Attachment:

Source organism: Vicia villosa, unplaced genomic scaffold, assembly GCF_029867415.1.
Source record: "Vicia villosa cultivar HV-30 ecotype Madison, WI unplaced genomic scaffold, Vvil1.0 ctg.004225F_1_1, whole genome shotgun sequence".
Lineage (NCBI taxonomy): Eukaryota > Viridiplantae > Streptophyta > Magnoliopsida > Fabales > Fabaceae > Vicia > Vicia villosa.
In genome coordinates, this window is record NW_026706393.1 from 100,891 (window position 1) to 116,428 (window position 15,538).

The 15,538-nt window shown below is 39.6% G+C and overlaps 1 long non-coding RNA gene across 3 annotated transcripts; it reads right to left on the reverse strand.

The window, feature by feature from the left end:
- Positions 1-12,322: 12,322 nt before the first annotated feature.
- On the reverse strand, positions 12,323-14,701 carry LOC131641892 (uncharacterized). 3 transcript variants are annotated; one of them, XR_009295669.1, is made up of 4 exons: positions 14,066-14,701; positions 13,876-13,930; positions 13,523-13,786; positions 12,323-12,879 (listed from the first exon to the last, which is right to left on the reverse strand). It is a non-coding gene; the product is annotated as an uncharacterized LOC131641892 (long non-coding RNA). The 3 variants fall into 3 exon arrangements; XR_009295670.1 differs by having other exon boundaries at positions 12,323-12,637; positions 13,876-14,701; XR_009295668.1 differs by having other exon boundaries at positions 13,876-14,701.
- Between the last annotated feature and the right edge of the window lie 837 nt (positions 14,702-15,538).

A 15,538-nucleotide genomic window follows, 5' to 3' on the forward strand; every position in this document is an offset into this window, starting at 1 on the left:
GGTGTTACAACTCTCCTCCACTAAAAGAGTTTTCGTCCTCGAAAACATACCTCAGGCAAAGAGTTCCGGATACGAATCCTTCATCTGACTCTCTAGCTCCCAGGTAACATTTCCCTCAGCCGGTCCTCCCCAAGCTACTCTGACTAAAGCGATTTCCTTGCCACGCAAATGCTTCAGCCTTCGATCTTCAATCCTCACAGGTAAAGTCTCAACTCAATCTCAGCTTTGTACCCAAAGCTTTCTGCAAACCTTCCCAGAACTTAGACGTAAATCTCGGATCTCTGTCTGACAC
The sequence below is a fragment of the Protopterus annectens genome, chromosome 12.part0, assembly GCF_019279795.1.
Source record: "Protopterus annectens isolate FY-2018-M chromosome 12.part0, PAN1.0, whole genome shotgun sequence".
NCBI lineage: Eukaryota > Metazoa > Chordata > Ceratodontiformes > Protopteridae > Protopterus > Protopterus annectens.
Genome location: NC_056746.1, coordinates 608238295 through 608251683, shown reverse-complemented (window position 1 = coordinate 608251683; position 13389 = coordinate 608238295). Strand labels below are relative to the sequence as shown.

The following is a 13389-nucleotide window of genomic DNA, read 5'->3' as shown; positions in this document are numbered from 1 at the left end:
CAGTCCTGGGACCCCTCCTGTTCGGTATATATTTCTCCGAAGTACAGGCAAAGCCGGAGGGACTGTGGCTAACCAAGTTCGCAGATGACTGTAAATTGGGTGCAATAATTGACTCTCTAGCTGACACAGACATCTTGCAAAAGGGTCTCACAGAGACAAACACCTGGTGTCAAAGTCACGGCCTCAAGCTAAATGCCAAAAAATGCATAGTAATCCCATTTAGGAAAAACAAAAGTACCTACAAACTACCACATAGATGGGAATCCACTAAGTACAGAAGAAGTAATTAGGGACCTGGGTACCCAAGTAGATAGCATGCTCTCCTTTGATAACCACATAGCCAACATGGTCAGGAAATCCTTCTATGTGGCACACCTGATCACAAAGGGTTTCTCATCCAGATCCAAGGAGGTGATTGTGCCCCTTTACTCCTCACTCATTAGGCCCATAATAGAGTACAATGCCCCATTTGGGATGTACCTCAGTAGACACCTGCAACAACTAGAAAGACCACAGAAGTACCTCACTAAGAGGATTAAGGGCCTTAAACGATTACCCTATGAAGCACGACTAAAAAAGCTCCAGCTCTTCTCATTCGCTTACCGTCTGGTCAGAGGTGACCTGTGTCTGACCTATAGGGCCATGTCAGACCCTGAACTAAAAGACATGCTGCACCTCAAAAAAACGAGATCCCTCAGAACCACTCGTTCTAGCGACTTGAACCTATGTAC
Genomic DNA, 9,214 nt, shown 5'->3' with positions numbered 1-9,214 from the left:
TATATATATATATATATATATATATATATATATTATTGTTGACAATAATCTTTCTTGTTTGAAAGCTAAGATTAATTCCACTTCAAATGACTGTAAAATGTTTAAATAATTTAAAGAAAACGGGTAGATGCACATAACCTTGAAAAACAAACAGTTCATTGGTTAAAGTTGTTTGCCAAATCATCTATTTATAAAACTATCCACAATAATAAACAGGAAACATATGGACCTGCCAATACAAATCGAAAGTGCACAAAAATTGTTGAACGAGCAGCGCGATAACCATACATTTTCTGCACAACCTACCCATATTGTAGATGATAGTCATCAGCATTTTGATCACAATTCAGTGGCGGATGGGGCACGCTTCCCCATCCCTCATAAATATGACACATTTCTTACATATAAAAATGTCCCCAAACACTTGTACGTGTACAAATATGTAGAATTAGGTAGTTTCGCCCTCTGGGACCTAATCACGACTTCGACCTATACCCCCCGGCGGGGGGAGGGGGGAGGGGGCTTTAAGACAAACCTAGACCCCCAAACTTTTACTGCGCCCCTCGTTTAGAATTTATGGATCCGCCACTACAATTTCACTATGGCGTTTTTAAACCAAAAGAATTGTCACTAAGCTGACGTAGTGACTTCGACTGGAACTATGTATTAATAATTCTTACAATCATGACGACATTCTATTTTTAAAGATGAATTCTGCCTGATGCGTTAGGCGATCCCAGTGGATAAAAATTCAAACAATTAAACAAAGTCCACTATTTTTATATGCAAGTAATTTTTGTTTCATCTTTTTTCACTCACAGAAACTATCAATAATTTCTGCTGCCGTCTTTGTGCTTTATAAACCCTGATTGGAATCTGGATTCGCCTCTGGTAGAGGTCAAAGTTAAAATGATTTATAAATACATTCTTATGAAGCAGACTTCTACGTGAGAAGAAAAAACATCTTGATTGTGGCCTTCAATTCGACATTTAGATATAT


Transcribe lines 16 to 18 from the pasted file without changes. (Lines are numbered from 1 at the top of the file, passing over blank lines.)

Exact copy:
The following is a 13389-nucleotide window of genomic DNA, read 5'->3' as shown; positions in this document are numbered from 1 at the left end:
CAGTCCTGGGACCCCTCCTGTTCGGTATATATTTCTCCGAAGTACAGGCAAAGCCGGAGGGACTGTGGCTAACCAAGTTCGCAGATGACTGTAAATTGGGTGCAATAATTGACTCTCTAGCTGACACAGACATCTTGCAAAAGGGTCTCACAGAGACAAACACCTGGTGTCAAAGTCACGGCCTCAAGCTAAATGCCAAAAAATGCATAGTAATCCCATTTAGGAAAAACAAAAGTACCTACAAACTACCACATAGATGGGAATCCACTAAGTACAGAAGAAGTAATTAGGGACCTGGGTACCCAAGTAGATAGCATGCTCTCCTTTGATAACCACATAGCCAACATGGTCAGGAAATCCTTCTATGTGGCACACCTGATCACAAAGGGTTTCTCATCCAGATCCAAGGAGGTGATTGTGCCCCTTTACTCCTCACTCATTAGGCCCATAATAGAGTACAATGCCCCATTTGGGATGTACCTCAGTAGACACCTGCAACAACTAGAAAGACCACAGAAGTACCTCACTAAGAGGATTAAGGGCCTTAAACGATTACCCTATGAAGCACGACTAAAAAAGCTCCAGCTCTTCTCATTCGCTTACCGTCTGGTCAGAGGTGACCTGTGTCTGACCTATAGGGCCATGTCAGACCCTGAACTAAAAGACATGCTGCACCTCAAAAAAACGAGATCCCTCAGAACCACTCGTTCTAGCGACTTGAACCTATGTAC
Genomic DNA, 9,214 nt, shown 5'->3' with positions numbered 1-9,214 from the left: